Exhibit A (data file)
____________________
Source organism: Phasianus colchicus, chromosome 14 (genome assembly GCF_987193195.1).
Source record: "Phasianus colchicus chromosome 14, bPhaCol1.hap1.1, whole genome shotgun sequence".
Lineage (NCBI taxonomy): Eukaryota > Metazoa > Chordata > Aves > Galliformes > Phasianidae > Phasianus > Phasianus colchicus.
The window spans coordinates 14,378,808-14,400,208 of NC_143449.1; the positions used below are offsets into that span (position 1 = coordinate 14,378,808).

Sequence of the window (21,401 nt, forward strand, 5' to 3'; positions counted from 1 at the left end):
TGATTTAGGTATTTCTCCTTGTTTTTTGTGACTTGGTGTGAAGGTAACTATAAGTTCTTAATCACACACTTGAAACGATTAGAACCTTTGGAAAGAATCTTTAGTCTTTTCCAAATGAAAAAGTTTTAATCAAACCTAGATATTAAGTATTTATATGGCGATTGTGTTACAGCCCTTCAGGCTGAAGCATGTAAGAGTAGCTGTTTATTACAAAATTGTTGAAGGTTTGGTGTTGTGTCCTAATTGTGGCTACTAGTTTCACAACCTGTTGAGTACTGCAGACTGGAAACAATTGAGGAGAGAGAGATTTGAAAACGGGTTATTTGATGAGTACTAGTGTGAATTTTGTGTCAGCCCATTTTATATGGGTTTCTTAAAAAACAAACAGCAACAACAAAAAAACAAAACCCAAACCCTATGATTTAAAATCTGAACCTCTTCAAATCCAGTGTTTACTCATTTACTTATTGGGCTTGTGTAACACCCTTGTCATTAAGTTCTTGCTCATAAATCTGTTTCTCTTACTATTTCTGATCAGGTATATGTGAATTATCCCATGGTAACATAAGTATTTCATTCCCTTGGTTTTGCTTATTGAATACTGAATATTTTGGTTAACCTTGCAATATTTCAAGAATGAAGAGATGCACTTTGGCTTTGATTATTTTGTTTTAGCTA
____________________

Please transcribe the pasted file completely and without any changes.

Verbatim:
Source organism: Phasianus colchicus, chromosome 14 (genome assembly GCF_987193195.1).
Source record: "Phasianus colchicus chromosome 14, bPhaCol1.hap1.1, whole genome shotgun sequence".
Lineage (NCBI taxonomy): Eukaryota > Metazoa > Chordata > Aves > Galliformes > Phasianidae > Phasianus > Phasianus colchicus.
The window spans coordinates 14,378,808-14,400,208 of NC_143449.1; the positions used below are offsets into that span (position 1 = coordinate 14,378,808).

Sequence of the window (21,401 nt, forward strand, 5' to 3'; positions counted from 1 at the left end):
TGATTTAGGTATTTCTCCTTGTTTTTTGTGACTTGGTGTGAAGGTAACTATAAGTTCTTAATCACACACTTGAAACGATTAGAACCTTTGGAAAGAATCTTTAGTCTTTTCCAAATGAAAAAGTTTTAATCAAACCTAGATATTAAGTATTTATATGGCGATTGTGTTACAGCCCTTCAGGCTGAAGCATGTAAGAGTAGCTGTTTATTACAAAATTGTTGAAGGTTTGGTGTTGTGTCCTAATTGTGGCTACTAGTTTCACAACCTGTTGAGTACTGCAGACTGGAAACAATTGAGGAGAGAGAGATTTGAAAACGGGTTATTTGATGAGTACTAGTGTGAATTTTGTGTCAGCCCATTTTATATGGGTTTCTTAAAAAACAAACAGCAACAACAAAAAAACAAAACCCAAACCCTATGATTTAAAATCTGAACCTCTTCAAATCCAGTGTTTACTCATTTACTTATTGGGCTTGTGTAACACCCTTGTCATTAAGTTCTTGCTCATAAATCTGTTTCTCTTACTATTTCTGATCAGGTATATGTGAATTATCCCATGGTAACATAAGTATTTCATTCCCTTGGTTTTGCTTATTGAATACTGAATATTTTGGTTAACCTTGCAATATTTCAAGAATGAAGAGATGCACTTTGGCTTTGATTATTTTGTTTTAGCTA